When the fire alarm sounds or the fire emergency code

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Concepts of Database Management
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Chapter 9 / Exercise 1
Concepts of Database Management
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When the fire alarm sounds or the fire emergency code is announced, evacuate the area promptly. Remove or assist patients and others to safety. Take the nearest exit leading away from the fire. Exit doors and aisles should never be blocked. Use an approved fire extinguisher as needed to provide safe passage from the hazard area. Two types of fire extinguishers are most commonly used in health care institutions. One is a combination of classes A, B, and C (Type ABC), and the other is a combination of classes B and C
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Concepts of Database Management
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Chapter 9 / Exercise 1
Concepts of Database Management
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Expert Verified
(Type BC). Type BC fire extinguishers are usually preferred for clinical laboratory use. Fire extinguishers are defined as follows: Class A (water base)—for paper and wood fires Class B (foam or dry chemical)—for flammable liquids or gases Class C (foam or dry chemical)—for electrically based fires Class D (graphite or dry chemical)—for metal fires D. Electrical Hazards —(shocks, fires, burns) Electrical hazards may be lessened by using hospital-grad electrical plugs with appropriate grounding and by eliminating the use of extension cords and gang-plugs. Defective equipment (i.e., that which produces a “tingling sensation” (shock) when handled) should be unplugged immediately and labeled for maintenance (contaminated parts should be disinfected before sending out for repairs or having repair personnel come into the lab). Electrical outlets and lab equipment should be checked regularly and repaired or replaced as needed. Written verification of equipment maintenance and voltage checks should be maintained for certifying / accrediting agencies, for example, CAP (College of American Pathologists), AABB (American Association of Blood Banks), and JCAHO (Joint Commission on Accreditation of Health Care Organizations). E. Radioactive Hazards For many clinical laboratories, radiation exposure levels are far less than required by state and federal regulators. When radionuclides are used or stored, the areas and the containers must be labeled with the radiation symbol. BARRIER EQUIPMENT V. Barrier Protection A. Engineering controls are measures taken in the laboratory environment or equipment that help to eliminate or minimize exposure to laboratory hazards. These controls are the first line of defense against biological and chemical agents . Examples of engineering controls are: 1) good ventilation, with regulated hourly air exchanges; 2) biological safety cabinets, for working aerosol producing or highly infectious specimens; and 3) fume hoods, for mixing and pouring chemicals. Ventilation systems and hoods must be periodically checked and certified to ensure proper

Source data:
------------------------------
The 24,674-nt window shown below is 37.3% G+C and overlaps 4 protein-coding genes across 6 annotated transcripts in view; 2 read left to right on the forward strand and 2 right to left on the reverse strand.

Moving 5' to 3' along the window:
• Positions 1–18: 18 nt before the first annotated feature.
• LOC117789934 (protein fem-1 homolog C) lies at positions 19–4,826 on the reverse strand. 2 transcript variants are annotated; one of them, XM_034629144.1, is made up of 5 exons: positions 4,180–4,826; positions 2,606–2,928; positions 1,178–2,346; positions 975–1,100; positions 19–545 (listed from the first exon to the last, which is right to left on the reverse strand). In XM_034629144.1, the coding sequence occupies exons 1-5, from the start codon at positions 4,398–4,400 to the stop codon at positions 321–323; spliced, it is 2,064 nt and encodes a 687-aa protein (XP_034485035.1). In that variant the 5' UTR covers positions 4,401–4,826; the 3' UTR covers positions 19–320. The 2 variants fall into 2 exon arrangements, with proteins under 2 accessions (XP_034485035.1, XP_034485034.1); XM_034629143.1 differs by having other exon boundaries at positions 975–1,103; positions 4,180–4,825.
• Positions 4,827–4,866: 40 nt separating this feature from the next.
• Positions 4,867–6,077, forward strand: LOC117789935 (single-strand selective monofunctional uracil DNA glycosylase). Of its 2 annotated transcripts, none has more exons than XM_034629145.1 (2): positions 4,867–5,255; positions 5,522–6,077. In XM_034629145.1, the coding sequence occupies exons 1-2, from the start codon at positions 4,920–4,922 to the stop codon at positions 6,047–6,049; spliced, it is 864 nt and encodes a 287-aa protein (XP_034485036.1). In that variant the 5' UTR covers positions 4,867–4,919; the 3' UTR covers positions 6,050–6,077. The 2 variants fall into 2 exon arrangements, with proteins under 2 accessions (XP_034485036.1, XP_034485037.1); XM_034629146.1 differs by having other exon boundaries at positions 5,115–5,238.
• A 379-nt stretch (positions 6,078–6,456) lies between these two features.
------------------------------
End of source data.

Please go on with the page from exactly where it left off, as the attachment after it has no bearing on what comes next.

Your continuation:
function. It is the responsibility of laboratory administration to implement and maintain engineering controls. B. Personal Protective Equipment (PPE) worn by the laboratory worker acts as a barrier between the worker and workplace hazards. PPE should not be regarded as a primary barrier—rather, it is supplemental to engineering controls. Gloves, gowns, and lab coats, masks, goggles, and face shields are all examples of PPE. Protective equipment should be provided and maintained by the employer.

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